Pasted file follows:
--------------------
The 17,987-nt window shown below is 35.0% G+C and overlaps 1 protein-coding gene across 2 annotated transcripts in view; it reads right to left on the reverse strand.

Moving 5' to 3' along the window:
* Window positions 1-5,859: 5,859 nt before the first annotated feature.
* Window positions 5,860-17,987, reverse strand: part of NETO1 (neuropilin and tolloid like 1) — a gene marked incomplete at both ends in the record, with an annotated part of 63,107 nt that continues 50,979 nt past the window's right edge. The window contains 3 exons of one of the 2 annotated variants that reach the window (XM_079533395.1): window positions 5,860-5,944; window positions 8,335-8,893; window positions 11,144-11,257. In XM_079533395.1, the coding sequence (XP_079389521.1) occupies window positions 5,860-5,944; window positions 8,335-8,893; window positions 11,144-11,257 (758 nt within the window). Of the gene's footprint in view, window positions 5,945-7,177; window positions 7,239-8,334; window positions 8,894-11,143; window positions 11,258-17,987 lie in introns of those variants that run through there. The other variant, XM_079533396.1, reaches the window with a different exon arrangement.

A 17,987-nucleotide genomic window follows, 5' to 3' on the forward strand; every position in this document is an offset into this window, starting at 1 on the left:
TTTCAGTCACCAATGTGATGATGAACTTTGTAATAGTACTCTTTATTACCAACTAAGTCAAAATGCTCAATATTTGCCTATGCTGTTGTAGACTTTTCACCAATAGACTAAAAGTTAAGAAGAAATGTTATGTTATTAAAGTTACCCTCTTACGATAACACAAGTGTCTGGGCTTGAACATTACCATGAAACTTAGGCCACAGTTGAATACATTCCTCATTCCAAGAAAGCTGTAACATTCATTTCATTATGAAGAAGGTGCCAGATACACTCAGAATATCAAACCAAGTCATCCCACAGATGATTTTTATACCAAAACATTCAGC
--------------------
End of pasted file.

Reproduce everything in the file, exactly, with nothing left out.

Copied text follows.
The 17,987-nt window shown below is 35.0% G+C and overlaps 1 protein-coding gene across 2 annotated transcripts in view; it reads right to left on the reverse strand.

Moving 5' to 3' along the window:
* Window positions 1-5,859: 5,859 nt before the first annotated feature.
* Window positions 5,860-17,987, reverse strand: part of NETO1 (neuropilin and tolloid like 1) — a gene marked incomplete at both ends in the record, with an annotated part of 63,107 nt that continues 50,979 nt past the window's right edge. The window contains 3 exons of one of the 2 annotated variants that reach the window (XM_079533395.1): window positions 5,860-5,944; window positions 8,335-8,893; window positions 11,144-11,257. In XM_079533395.1, the coding sequence (XP_079389521.1) occupies window positions 5,860-5,944; window positions 8,335-8,893; window positions 11,144-11,257 (758 nt within the window). Of the gene's footprint in view, window positions 5,945-7,177; window positions 7,239-8,334; window positions 8,894-11,143; window positions 11,258-17,987 lie in introns of those variants that run through there. The other variant, XM_079533396.1, reaches the window with a different exon arrangement.

A 17,987-nucleotide genomic window follows, 5' to 3' on the forward strand; every position in this document is an offset into this window, starting at 1 on the left:
TTTCAGTCACCAATGTGATGATGAACTTTGTAATAGTACTCTTTATTACCAACTAAGTCAAAATGCTCAATATTTGCCTATGCTGTTGTAGACTTTTCACCAATAGACTAAAAGTTAAGAAGAAATGTTATGTTATTAAAGTTACCCTCTTACGATAACACAAGTGTCTGGGCTTGAACATTACCATGAAACTTAGGCCACAGTTGAATACATTCCTCATTCCAAGAAAGCTGTAACATTCATTTCATTATGAAGAAGGTGCCAGATACACTCAGAATATCAAACCAAGTCATCCCACAGATGATTTTTATACCAAAACATTCAGC